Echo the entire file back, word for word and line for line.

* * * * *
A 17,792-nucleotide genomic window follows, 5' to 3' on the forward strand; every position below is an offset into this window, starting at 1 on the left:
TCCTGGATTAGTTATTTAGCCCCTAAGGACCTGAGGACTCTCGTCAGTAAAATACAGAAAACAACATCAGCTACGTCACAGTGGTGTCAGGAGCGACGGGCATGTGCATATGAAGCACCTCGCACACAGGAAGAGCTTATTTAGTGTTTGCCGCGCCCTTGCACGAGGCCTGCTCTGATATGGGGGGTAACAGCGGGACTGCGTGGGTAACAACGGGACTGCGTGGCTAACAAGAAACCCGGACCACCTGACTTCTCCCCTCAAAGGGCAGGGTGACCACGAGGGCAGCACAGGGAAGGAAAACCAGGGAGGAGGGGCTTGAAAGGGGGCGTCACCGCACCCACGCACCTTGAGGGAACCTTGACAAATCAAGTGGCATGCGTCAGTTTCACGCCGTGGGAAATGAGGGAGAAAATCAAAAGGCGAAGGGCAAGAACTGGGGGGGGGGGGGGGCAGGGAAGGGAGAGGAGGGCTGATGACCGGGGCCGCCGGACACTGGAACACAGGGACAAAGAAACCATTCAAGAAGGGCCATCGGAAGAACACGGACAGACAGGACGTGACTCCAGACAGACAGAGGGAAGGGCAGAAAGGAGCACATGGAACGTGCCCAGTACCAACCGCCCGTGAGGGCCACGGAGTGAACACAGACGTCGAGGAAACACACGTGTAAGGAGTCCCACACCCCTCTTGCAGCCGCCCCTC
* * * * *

A 17,792-nucleotide genomic window follows, 5' to 3' on the forward strand; every position below is an offset into this window, starting at 1 on the left:
TCCTGGATTAGTTATTTAGCCCCTAAGGACCTGAGGACTCTCGTCAGTAAAATACAGAAAACAACATCAGCTACGTCACAGTGGTGTCAGGAGCGACGGGCATGTGCATATGAAGCACCTCGCACACAGGAAGAGCTTATTTAGTGTTTGCCGCGCCCTTGCACGAGGCCTGCTCTGATATGGGGGGTAACAGCGGGACTGCGTGGGTAACAACGGGACTGCGTGGCTAACAAGAAACCCGGACCACCTGACTTCTCCCCTCAAAGGGCAGGGTGACCACGAGGGCAGCACAGGGAAGGAAAACCAGGGAGGAGGGGCTTGAAAGGGGGCGTCACCGCACCCACGCACCTTGAGGGAACCTTGACAAATCAAGTGGCATGCGTCAGTTTCACGCCGTGGGAAATGAGGGAGAAAATCAAAAGGCGAAGGGCAAGAACTGGGGGGGGGGGGGGGCAGGGAAGGGAGAGGAGGGCTGATGACCGGGGCCGCCGGACACTGGAACACAGGGACAAAGAAACCATTCAAGAAGGGCCATCGGAAGAACACGGACAGACAGGACGTGACTCCAGACAGACAGAGGGAAGGGCAGAAAGGAGCACATGGAACGTGCCCAGTACCAACCGCCCGTGAGGGCCACGGAGTGAACACAGACGTCGAGGAAACACACGTGTAAGGAGTCCCACACCCCTCTTGCAGCCGCCCCTC